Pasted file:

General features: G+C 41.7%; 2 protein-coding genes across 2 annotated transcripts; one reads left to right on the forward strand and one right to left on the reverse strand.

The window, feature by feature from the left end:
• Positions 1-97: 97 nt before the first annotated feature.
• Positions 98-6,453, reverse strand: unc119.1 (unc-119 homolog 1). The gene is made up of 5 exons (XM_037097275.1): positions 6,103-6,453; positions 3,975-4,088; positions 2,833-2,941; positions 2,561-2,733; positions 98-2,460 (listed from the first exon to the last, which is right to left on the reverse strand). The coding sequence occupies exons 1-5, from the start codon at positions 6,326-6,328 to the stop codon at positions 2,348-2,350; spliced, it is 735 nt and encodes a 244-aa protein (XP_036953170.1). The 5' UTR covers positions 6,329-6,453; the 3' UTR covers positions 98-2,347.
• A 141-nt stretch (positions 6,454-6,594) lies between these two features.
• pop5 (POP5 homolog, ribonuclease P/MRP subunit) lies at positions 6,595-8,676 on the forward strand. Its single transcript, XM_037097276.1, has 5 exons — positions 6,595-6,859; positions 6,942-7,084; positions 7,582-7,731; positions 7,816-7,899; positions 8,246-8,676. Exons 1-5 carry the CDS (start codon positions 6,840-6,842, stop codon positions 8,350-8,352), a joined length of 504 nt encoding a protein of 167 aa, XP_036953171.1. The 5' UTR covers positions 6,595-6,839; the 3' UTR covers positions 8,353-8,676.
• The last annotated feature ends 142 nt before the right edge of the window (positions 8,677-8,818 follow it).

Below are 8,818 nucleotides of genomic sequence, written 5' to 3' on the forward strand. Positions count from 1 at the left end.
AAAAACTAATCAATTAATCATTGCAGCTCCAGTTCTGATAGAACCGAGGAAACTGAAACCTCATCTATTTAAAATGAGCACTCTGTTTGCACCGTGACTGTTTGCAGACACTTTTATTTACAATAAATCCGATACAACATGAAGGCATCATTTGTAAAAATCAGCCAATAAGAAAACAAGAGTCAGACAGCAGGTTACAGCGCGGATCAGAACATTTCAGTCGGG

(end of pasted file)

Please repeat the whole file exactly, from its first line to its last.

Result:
General features: G+C 41.7%; 2 protein-coding genes across 2 annotated transcripts; one reads left to right on the forward strand and one right to left on the reverse strand.

The window, feature by feature from the left end:
• Positions 1-97: 97 nt before the first annotated feature.
• Positions 98-6,453, reverse strand: unc119.1 (unc-119 homolog 1). The gene is made up of 5 exons (XM_037097275.1): positions 6,103-6,453; positions 3,975-4,088; positions 2,833-2,941; positions 2,561-2,733; positions 98-2,460 (listed from the first exon to the last, which is right to left on the reverse strand). The coding sequence occupies exons 1-5, from the start codon at positions 6,326-6,328 to the stop codon at positions 2,348-2,350; spliced, it is 735 nt and encodes a 244-aa protein (XP_036953170.1). The 5' UTR covers positions 6,329-6,453; the 3' UTR covers positions 98-2,347.
• A 141-nt stretch (positions 6,454-6,594) lies between these two features.
• pop5 (POP5 homolog, ribonuclease P/MRP subunit) lies at positions 6,595-8,676 on the forward strand. Its single transcript, XM_037097276.1, has 5 exons — positions 6,595-6,859; positions 6,942-7,084; positions 7,582-7,731; positions 7,816-7,899; positions 8,246-8,676. Exons 1-5 carry the CDS (start codon positions 6,840-6,842, stop codon positions 8,350-8,352), a joined length of 504 nt encoding a protein of 167 aa, XP_036953171.1. The 5' UTR covers positions 6,595-6,839; the 3' UTR covers positions 8,353-8,676.
• The last annotated feature ends 142 nt before the right edge of the window (positions 8,677-8,818 follow it).

Below are 8,818 nucleotides of genomic sequence, written 5' to 3' on the forward strand. Positions count from 1 at the left end.
AAAAACTAATCAATTAATCATTGCAGCTCCAGTTCTGATAGAACCGAGGAAACTGAAACCTCATCTATTTAAAATGAGCACTCTGTTTGCACCGTGACTGTTTGCAGACACTTTTATTTACAATAAATCCGATACAACATGAAGGCATCATTTGTAAAAATCAGCCAATAAGAAAACAAGAGTCAGACAGCAGGTTACAGCGCGGATCAGAACATTTCAGTCGGG